I see life a lot like class, and it’s easy to slip into autopilot and approach life like Scenario A. We, human beings, often forget [or refuse] to pay attention, learn, and adjust as necessary. No wonder we get stuck!

Good news: It’s okay to get stuck. There is another way.

Life becomes a lot less stressful WHEN we understand our position as students.


Surrendering is about getting a clear view of ourselves and of God. We are students, expecting to be shaped by the Lead Teacher, God, and the loving lessons He has for us. A willingness to humbly apply what we learn is the key to moving forward.

Let’s face it: Learning and growing sounds nice, but facing our lack of control is a real challenge.

Here are 3 tips to practice waving your white flag:

  • Understand your identity as a Beloved, Child of An Almighty God. Yes, those are a lot of adjectives, and each of them is important. Let’s take a closer look.
    • Beloved: dearly loved
    • Child: below an age of maturity
    • Almighty: having complete power
    • God: Love; creator and ruler of the universe; the Supreme being

Sometimes, it’s hard to surrender because we don’t quite understand how much God loves us. In this life, we are adults with adult responsibilities. So – it makes sense to forget we’re still God’s children, in the process maturing. Understanding that (1) we have a lot to learn and (2) we are dearly loved by an all powerful God empowers us to gladly surrender our desires.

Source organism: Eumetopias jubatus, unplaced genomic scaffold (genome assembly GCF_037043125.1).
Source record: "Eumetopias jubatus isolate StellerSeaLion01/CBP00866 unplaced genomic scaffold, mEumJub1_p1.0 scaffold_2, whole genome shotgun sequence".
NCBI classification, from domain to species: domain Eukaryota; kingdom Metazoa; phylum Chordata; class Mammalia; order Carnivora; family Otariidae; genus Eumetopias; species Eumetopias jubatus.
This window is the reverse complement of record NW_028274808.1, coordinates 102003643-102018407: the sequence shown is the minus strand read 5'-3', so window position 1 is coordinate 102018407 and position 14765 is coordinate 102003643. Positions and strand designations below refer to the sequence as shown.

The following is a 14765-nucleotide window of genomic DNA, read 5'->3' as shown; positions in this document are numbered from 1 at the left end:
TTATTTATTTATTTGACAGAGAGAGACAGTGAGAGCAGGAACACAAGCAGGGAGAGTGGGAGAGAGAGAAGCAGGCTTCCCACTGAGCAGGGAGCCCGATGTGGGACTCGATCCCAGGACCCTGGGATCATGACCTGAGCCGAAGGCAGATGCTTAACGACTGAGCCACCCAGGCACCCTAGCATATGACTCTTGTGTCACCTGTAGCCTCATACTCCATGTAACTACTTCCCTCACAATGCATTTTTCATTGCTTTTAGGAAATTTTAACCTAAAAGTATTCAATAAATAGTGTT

• Start the day with giving it away. This one is quite simple. Giving away the day could look like saying, “God, take this day. Have your way. I trust you.” Of course, change up the words to fit you and your personal relationship. In whatever way works best for you, make the decision to let go before anything happens. When situations come up throughout the day, remind yourself of your decision.
  • Look for the lesson. Remember that everything is for your good – that is your growth and development. Literally everything. When times are tough and it seems like there’s nothing you can do, remember your position as a student. Ask yourself, “what is this here to teach me?” And take notes!

What does surrender look like for you?

The Beauty of Needing Nothing

Let’s face it. Being needy has a bad rep, rightfully so. Take a second and think about the qualities of a needy person. Are they fun to be around? Chances are, they aren’t. And if we’re being honest here, we’ve all suffered from the “needy syndrome” at least once or twice in our lives. And that’s ok.